How does this relate to Macro Expressionism’s idea of emphasizing non-representational subject matter? Because photography influenced painting and drawing to move toward more abstract subject matter over the decades following the 1800’s. Abstract painting, which evolved from Impressionism, Cubism and other forms of painting and conceptual art, was influenced by photography. For me the evolution of my style of photography is a result of my preference of abstract art over realistic subject matter.

MACRO EXPRESSIONISM, CARLIN FELDER, MACRO PHOTOGRAPHY, ABSTRACT PHOTOGRAPHY

Artists such as Rothko and the Color Field painters moved away from somewhat realistic imagery to pure color and form as the subject. Anatomy, street scenes, pastoral images and so forth disappeared from their work. In the same way my aim is to make my photos abstractions and depict non-representational subject matter (above).

 

Macro Expressionism presents the world from a subjective, abstract point of view.  One way to achieve this is by creating opportunities for calculated accidents which transform the subject matter.  The goal is to represent with the camera a point of view which conveys feeling, atmosphere, mood, or a point of view which expresses action, movement or intangible qualities which representational artwork or photography does not.

 

When one learns to use the camera it’s mostly with the intent to take snapshots of the known. As my work evolved and I began to hone in on what was relevant to me, a style of imagery began to emerge. As I enjoyed the result of what looked accidents of focus, f-stop, or shutter speed I began to let the camera become a new paint brush with which to create images. Subtle abstractions began to creep into my photos, but over time I taught myself manipulate and experiment with imagery to create color fields, movement and to really affect what traditional photographers would consider accidents.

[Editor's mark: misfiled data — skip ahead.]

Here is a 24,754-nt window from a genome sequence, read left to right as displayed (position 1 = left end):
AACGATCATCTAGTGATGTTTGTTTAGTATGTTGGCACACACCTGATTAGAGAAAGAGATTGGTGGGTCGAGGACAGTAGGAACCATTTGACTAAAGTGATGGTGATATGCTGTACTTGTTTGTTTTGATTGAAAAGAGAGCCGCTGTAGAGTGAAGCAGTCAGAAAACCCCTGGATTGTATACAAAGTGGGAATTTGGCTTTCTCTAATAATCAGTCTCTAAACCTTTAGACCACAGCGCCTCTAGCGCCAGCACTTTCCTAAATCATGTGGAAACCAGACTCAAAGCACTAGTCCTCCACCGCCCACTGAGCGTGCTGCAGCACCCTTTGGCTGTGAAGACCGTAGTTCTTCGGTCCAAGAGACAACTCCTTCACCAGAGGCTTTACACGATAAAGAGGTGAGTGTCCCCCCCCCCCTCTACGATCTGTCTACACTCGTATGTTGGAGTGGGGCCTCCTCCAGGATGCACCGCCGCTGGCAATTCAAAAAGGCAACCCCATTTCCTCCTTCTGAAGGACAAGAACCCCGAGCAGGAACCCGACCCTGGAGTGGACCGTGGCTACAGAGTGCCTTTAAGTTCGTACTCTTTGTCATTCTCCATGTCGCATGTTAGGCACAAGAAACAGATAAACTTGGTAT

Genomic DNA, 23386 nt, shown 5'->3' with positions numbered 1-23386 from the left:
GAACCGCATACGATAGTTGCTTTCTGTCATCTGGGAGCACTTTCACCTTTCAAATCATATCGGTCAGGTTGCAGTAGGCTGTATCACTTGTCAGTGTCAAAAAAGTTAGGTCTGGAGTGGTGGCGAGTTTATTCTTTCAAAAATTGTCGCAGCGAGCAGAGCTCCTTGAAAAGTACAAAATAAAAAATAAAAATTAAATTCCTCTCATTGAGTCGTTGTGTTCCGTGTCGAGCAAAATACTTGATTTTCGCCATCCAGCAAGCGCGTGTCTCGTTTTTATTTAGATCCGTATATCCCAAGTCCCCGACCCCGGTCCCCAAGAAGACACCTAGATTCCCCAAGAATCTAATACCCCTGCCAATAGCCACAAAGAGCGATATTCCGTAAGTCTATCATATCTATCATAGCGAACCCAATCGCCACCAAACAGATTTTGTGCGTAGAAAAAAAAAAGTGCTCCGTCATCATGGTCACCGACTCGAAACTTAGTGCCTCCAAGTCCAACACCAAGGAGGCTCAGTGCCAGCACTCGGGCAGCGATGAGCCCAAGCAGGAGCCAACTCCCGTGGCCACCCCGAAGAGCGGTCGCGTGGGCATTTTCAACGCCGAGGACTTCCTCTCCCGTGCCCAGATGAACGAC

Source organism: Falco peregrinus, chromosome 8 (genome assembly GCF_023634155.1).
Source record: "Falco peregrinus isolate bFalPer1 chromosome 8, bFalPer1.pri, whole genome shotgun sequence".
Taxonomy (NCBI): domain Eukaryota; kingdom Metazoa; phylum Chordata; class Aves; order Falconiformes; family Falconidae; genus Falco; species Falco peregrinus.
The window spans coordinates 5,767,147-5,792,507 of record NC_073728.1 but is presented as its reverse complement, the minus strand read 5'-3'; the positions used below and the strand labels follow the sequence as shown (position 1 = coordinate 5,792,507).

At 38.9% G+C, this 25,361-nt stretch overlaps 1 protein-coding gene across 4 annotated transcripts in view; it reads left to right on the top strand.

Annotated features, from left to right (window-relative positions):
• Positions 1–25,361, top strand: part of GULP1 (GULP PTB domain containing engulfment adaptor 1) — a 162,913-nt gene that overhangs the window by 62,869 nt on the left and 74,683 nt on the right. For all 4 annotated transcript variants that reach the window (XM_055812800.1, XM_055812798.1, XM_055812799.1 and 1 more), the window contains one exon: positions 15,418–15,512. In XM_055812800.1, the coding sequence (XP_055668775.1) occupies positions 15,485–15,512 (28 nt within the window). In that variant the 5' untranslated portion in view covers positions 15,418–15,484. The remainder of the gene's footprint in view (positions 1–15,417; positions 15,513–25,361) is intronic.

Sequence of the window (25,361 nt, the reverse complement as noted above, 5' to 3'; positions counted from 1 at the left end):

The purpose of my photography is to capture the micro world from a subjective approach and not a representational approach but emphasize color, form and the other elements of design. I compare macro expressionism to fine art because the goal of my work is to create a work of fine art – to create a visual experience and not just a representation of a scene.

 

I use my camera as a paint brush to re-present an object. I don’t just replicate static details in tack sharp focus or increase their size to a 1:1 perspective. I try to create color fields or abstractions in which color, shape, form, line, depth of field, negative and positive spaces are emphasized artistically. The role of art on photography can be seen not only in my work but in the work of other artist photographers who choose to depict shape, form, color and line creatively and not just “photo-realistically”.

 

Accepting that I prefer to shoot non-representational subject matter has become my focus. My goal is to make visually appealing what other photographers would normally delete from their memory card. And with that, I came up with the concept of Macro Expressionism and have worked to define it so that it has a place in the world of photography.